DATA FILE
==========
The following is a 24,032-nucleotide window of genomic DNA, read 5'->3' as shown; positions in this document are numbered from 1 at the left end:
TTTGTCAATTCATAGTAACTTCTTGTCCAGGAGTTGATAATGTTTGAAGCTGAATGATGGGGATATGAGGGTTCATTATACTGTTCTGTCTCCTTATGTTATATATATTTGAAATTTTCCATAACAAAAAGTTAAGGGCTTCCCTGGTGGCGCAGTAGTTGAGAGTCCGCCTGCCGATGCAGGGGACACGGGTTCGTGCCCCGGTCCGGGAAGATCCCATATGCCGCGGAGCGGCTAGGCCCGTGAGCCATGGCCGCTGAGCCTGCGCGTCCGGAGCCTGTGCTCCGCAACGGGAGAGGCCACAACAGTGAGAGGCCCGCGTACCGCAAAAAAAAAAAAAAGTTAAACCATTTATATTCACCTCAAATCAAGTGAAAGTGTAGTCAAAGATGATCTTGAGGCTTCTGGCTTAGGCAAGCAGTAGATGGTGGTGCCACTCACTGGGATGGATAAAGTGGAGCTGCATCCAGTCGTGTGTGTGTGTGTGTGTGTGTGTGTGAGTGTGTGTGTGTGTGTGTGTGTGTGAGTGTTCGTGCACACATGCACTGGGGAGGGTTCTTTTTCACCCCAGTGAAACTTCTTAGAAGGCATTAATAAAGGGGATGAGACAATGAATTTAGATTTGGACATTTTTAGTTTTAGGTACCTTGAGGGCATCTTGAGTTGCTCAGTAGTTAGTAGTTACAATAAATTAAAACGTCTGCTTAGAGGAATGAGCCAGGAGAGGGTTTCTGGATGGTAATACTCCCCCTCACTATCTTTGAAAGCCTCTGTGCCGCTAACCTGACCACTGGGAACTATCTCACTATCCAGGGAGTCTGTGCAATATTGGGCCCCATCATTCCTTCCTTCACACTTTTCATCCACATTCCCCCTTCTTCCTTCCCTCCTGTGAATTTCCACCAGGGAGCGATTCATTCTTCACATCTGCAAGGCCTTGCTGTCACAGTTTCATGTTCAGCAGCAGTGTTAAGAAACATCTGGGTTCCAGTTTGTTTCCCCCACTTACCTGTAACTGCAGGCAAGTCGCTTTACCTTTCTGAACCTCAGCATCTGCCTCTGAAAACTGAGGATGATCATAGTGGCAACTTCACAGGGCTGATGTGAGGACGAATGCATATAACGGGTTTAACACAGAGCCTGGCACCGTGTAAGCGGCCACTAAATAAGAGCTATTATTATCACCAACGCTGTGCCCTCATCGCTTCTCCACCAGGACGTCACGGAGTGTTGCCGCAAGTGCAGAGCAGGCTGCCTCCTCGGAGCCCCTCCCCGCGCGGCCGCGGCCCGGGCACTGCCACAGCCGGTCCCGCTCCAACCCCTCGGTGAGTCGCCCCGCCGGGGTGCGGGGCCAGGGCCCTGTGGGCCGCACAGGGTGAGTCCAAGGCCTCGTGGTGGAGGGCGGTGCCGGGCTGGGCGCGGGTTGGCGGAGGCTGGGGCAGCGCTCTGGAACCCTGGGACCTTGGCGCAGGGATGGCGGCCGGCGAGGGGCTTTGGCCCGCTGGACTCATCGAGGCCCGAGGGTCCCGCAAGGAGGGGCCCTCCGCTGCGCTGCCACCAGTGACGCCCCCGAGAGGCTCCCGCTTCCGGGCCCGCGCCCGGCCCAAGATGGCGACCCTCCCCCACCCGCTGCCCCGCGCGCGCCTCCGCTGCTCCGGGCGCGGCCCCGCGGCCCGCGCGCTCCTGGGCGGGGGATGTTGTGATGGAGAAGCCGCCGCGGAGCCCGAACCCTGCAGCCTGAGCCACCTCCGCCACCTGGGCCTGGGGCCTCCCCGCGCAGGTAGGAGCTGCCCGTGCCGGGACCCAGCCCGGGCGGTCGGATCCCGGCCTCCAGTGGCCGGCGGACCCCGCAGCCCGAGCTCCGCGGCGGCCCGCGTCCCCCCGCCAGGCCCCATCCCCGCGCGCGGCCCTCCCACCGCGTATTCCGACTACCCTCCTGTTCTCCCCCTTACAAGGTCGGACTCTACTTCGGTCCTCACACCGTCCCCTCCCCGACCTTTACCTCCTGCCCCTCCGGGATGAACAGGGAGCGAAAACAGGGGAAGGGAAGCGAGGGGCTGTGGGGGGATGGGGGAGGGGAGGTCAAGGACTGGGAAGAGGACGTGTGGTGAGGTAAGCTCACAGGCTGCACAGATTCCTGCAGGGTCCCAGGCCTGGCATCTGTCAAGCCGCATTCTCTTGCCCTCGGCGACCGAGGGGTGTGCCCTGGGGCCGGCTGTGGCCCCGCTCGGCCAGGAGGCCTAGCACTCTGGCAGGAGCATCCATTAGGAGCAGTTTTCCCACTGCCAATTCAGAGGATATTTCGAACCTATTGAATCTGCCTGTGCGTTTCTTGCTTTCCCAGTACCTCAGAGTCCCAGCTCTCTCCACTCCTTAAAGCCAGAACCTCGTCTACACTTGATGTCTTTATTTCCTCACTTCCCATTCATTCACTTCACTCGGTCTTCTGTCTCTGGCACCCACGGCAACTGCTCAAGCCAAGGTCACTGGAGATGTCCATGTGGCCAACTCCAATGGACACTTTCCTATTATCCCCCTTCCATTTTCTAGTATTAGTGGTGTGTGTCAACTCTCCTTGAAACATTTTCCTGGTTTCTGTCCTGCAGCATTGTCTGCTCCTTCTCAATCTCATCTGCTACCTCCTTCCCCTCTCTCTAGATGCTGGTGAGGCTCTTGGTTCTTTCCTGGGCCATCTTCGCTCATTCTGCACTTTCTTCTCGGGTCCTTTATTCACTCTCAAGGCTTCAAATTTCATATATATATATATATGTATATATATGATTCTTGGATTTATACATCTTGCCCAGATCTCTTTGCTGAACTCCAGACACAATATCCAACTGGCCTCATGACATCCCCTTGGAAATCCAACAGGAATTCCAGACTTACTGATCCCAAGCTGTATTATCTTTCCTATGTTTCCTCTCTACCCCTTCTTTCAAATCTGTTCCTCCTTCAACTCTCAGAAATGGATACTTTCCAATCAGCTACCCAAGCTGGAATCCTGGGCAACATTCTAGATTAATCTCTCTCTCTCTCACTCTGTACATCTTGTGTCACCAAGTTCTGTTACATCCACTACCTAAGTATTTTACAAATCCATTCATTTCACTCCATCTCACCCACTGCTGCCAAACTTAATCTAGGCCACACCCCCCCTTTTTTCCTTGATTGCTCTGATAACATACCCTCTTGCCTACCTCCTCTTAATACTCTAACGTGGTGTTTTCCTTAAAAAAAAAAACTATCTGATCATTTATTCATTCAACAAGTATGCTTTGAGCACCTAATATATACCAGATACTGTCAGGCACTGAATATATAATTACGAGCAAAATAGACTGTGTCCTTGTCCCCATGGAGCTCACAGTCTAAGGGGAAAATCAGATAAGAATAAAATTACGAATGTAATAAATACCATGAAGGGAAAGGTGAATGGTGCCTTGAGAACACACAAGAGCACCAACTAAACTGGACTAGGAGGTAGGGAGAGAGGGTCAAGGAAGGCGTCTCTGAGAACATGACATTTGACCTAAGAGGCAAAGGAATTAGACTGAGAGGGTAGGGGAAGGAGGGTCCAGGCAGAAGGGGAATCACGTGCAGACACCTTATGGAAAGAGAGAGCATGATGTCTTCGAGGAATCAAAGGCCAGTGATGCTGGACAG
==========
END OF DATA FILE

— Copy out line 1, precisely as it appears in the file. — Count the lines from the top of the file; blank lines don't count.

The following is a 24,032-nucleotide window of genomic DNA, read 5'->3' as shown; positions in this document are numbered from 1 at the left end: